Updated Mar 2, 2018

The South Asian flash points in India's rivalry with China

Illustration: Rebecca Zisser / Axios

For centuries, the Himalayas served as a buffer between India and China, but now China's reach stretches into South Asian countries like Nepal that have historically been part of India's sphere of influence. Increasingly, those countries are playing host to a geopolitical competition between the world's fastest-growing powers.

The bottom line: India can't compete with the scale and speed of Chinese investment. And the new economic competition — which has emerged over the last two decades — is likely to force changes in how India deals with its neighbors and with economic powers like the United States.

What to watch: To maintain its power in the region, India needs to re-examine its relationships with its neighbors and enlist the United States and Japan to keep China at bay, says Tanvi Madan, an expert on China and India at the Brookings Institution.

Setting the stage: Until recently, India's ethnic and cultural similarities with its South Asian neighbors allowed it to maintain its status as the sole power in the region. But "for decades, India failed to act as the economic locomotive that one might have expected because of its size," Tom Fingar, former deputy director of National Intelligence for Analysis who's now at Stanford, tells Axios.

Now, China has emerged as a rival. Since the 1990s, China has started to direct its surplus capital to India's neighbors — and it's forcing India to up its game.

The big picture
  • China's interest in the Indian Ocean region precedes its massive Belt and Road initiative, which most South Asian countries have signed up for, according to Madan.
  • China has had a presence in South Asia to protect its trade routes for oil coming in from the Middle East, but now it has the economic capability to make big investments in those countries — and outspend India.
  • "China has enormous capacity in infrastructure-related industries: cement, steel, construction equipment," Fingar says. "And China has lots of otherwise unemployed construction workers, millions of them," because it has scaled down domestic building, he says.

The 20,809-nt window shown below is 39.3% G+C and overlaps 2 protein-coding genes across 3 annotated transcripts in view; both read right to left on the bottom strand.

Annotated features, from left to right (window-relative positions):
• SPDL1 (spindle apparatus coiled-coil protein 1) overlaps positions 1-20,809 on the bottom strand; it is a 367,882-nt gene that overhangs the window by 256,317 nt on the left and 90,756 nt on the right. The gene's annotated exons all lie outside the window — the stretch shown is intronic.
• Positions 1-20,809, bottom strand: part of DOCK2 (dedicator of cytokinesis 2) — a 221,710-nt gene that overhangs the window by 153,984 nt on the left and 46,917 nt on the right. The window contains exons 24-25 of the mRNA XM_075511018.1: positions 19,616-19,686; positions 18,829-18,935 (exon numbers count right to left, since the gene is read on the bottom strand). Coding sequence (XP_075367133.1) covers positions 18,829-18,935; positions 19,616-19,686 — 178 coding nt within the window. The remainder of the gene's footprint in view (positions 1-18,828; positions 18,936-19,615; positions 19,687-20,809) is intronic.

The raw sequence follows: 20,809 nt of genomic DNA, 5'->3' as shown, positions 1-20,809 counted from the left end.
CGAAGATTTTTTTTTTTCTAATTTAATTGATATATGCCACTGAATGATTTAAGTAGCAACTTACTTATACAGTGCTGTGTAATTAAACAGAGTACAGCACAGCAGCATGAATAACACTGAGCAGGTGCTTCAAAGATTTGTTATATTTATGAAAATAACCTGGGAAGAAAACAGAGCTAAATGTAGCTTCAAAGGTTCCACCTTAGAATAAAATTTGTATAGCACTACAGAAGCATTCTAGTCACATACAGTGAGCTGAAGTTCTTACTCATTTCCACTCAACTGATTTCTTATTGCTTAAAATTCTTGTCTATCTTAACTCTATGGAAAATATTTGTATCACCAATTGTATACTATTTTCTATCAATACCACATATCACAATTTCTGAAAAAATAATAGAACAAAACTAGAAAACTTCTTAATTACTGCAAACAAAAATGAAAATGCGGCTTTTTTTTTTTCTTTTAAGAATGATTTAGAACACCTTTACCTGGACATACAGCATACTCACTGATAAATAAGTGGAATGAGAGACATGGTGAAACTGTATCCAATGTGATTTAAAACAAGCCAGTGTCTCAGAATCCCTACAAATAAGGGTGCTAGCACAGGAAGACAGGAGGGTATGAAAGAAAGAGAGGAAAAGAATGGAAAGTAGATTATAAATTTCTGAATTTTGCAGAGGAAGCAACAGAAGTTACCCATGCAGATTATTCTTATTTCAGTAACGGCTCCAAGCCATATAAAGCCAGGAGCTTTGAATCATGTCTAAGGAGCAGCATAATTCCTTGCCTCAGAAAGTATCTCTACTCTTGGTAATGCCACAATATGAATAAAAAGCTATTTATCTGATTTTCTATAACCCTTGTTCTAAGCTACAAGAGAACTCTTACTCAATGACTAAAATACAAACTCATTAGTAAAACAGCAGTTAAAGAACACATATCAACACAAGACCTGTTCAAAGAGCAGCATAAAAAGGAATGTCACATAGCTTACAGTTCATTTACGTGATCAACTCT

• What concerns India, according to Madan, isn't the scale of Chinese projects in its neighboring countries, but the terms under which those contracts are signed and the consequences of China's clout.
  • The big question: Will China shape these countries' foreign policy choices and change the way they deal with India?
    • The quick answer: Yes, and in some cases, it's already happening. Nepal is a prime example.
Over the Himalayas
  • With the right infrastructure, Nepal has the potential to generate massive amounts of hydro-electric power for its fast-growing neighbors, thanks to its mega-rivers. But none of that power has been harnessed. China has the resources to build that infrastructure, and it has made Nepal big-ticket offers.
  • Nepal's new prime minister said earlier this month he'll "restart a Chinese-led $2.5 billion hydropower project that was pulled by the previous government considered friendly towards India," per the South China Morning Post. He also floated the idea of pulling Nepali troops from the Indian army, which would deal a big blow to Indo-Nepali relations.
  • "Every country looks out for their own interests, and we have to look out for ours," former Nepali Prime Minister Baburam Bhattarai tells Axios. "The best case scenario for Nepal is to have a strong relationship with both [India and China]."
  • One clear change has already happened: China has prompted India to re-examine its behavior toward Nepal. In 2015, just months after Nepal was hit by a devastating earthquake, India blocked all supplies of goods to the country, citing concern regarding violence in southern Nepal against ethnically-Indian Nepali citizens.
    • The unofficial blockade — which India has not acknowledged as such — led to a dire shortage of food in Nepal during a crucial period of reconstruction.
  • "India has made clear that something like the blockade won't happen again," says Shiva Kumar Mandal, former Minister of Supplies. And that's in part due to the threat of a Chinese takeover.
The other countries to watch
  • Sri Lanka has had a long-standing understanding with India that it will give India a heads-up when foreign ships arrive at its ports. But recently Sri Lanka didn't alert India to the arrival of a Chinese submarine, which made India nervous, Madan says.
  • Bangladesh is China's third largest South Asian trading partner, but Chinese exports comprise the bulk of that trade. Bangladesh has long struggled with debt, but the massive trade deficit with China has exacerbated the issue.
  • The Maldives, which are currently in a state of emergency, are strategically and militarily important for India, which has ships and bases there. But recently, Chinese warships have sailed the East Indian Ocean to the Maldives — an immediate red flag for India, Reuters reports.

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